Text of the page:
Five Years

I find it hard to comprehend that it has been five years since Robbie died. But here we are, half a decade removed from those horrific days. It was at approximately 8:20 p.m., nearly an hour after we turned off the machinery that he took his final breaths. He was surrounded by aunts, uncles, grandmother and his fierce doctors and I only hope he had some sense of the love in the room.

Unfortunately, when I am reminded of Robbie, most often my mind flashes back to those seven months and not the twenty years that preceded them. His absence is keenly felt all too often, such as at Shore Leave as hourly, audiences were encouraged to participate in the poker tournament now bearing his name. I see a film or television show and wish I could share the experience with him. And then there are other times where Deb or I feel his absence keenly for no particular reason.

I also think about the kind of man he would be today. Had he survived, what would his final course of study been and what sort of work would he be doing? So many what ifs and such wasted potential.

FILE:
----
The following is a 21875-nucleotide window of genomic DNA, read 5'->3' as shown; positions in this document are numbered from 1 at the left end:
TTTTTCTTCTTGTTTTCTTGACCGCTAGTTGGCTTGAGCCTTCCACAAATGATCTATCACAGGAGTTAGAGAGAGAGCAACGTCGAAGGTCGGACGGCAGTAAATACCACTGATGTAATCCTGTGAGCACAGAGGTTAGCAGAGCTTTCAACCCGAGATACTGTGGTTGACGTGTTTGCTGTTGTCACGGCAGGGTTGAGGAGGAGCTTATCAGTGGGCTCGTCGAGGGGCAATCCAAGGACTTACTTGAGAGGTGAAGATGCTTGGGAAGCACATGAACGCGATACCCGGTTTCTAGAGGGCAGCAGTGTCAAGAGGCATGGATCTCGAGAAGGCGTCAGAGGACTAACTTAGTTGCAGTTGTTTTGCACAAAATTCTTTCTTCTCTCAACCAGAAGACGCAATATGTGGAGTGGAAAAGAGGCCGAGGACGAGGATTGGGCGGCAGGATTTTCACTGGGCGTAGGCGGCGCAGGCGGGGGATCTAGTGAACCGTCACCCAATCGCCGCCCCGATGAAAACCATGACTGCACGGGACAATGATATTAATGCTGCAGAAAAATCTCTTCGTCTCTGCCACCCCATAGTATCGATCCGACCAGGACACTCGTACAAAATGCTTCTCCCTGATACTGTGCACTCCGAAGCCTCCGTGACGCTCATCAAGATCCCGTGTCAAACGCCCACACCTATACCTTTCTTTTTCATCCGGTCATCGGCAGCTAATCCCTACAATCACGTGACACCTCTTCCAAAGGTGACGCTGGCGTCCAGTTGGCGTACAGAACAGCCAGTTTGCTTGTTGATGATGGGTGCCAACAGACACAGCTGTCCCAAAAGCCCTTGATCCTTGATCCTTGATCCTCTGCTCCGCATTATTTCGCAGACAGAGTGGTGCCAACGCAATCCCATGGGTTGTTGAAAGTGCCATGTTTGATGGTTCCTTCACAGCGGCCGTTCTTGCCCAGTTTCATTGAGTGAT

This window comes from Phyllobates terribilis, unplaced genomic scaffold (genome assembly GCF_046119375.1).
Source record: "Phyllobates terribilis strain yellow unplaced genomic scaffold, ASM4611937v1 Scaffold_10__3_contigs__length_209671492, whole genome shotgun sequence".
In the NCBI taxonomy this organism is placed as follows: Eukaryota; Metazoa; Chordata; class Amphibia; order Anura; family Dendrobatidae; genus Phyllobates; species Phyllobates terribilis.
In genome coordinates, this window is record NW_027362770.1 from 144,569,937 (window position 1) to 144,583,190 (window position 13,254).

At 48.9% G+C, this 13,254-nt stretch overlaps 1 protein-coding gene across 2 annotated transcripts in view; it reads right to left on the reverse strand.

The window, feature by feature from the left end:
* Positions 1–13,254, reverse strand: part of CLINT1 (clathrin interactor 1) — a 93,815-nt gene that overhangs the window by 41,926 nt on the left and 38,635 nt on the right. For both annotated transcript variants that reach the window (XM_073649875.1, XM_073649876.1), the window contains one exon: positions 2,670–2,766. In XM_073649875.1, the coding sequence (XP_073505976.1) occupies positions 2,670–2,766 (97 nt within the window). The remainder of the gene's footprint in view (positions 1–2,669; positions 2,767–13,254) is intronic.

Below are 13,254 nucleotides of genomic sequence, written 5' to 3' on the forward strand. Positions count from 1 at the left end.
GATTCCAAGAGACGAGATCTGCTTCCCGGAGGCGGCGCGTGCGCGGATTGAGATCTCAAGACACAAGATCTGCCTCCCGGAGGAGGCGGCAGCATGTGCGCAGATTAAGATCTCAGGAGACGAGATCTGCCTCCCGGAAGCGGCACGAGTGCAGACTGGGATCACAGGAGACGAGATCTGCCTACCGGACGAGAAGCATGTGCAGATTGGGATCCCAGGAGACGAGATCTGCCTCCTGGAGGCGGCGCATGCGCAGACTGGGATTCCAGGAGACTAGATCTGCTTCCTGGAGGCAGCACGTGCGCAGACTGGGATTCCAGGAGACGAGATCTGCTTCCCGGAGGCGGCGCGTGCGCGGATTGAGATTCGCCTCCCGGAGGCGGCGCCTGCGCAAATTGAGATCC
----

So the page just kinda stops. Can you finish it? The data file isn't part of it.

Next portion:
We still see some of his friends and keep in touch with others via Facebook. Clearly, he left his mark on them all and they continue to visit his grave or post on his birthday.

This is the sort of anniversary I don’t like observing but he continues to occupy my mind and leaves a void that will never be filled.

I miss you, kid.

2 comments

  • Bob, I never met your son, but I’m certain he would have grown up to be a great adult, if his family is any indication. He sounds like he was a great kid who left a legacy for his friends and continues to leave a mark in this life with his memory.

    Please accept my sympathies on this anniversary.

  • Jim Kennelly

    Bob–
    I still check out your blog because of your insights on comics and media in general. But saw this post. Wanted to say that even now I have never seen such grace in the face of tragedy as you exhibited in those terrible days in ’08 in Fairfield. I’ve always loved larger than life characters in entertainment and literature but I’ve learned the most from those folks actually living the life we’re given without any other resources or powers than character and the love of others. You are one of those people. Good luck in the new job. We miss you here in CT.

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